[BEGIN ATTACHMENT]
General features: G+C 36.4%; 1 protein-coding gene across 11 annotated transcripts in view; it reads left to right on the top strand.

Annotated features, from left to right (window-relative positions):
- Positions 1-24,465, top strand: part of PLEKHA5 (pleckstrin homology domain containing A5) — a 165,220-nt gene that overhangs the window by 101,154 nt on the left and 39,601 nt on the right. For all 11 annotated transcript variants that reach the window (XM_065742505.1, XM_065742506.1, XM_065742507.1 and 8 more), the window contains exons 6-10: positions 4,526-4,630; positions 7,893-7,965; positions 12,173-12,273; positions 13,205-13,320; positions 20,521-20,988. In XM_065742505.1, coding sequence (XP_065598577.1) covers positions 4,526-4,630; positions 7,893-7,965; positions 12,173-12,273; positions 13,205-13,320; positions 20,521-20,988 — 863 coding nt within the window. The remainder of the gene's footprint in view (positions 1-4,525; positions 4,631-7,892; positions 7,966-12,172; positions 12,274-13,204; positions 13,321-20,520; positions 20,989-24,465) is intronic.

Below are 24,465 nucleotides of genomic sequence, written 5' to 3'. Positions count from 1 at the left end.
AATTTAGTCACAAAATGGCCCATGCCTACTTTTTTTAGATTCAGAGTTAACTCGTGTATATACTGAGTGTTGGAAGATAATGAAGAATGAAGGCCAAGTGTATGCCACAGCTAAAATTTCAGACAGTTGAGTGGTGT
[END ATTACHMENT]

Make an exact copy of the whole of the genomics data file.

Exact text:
General features: G+C 36.4%; 1 protein-coding gene across 11 annotated transcripts in view; it reads left to right on the top strand.

Annotated features, from left to right (window-relative positions):
- Positions 1-24,465, top strand: part of PLEKHA5 (pleckstrin homology domain containing A5) — a 165,220-nt gene that overhangs the window by 101,154 nt on the left and 39,601 nt on the right. For all 11 annotated transcript variants that reach the window (XM_065742505.1, XM_065742506.1, XM_065742507.1 and 8 more), the window contains exons 6-10: positions 4,526-4,630; positions 7,893-7,965; positions 12,173-12,273; positions 13,205-13,320; positions 20,521-20,988. In XM_065742505.1, coding sequence (XP_065598577.1) covers positions 4,526-4,630; positions 7,893-7,965; positions 12,173-12,273; positions 13,205-13,320; positions 20,521-20,988 — 863 coding nt within the window. The remainder of the gene's footprint in view (positions 1-4,525; positions 4,631-7,892; positions 7,966-12,172; positions 12,274-13,204; positions 13,321-20,520; positions 20,989-24,465) is intronic.

Below are 24,465 nucleotides of genomic sequence, written 5' to 3'. Positions count from 1 at the left end.
AATTTAGTCACAAAATGGCCCATGCCTACTTTTTTTAGATTCAGAGTTAACTCGTGTATATACTGAGTGTTGGAAGATAATGAAGAATGAAGGCCAAGTGTATGCCACAGCTAAAATTTCAGACAGTTGAGTGGTGT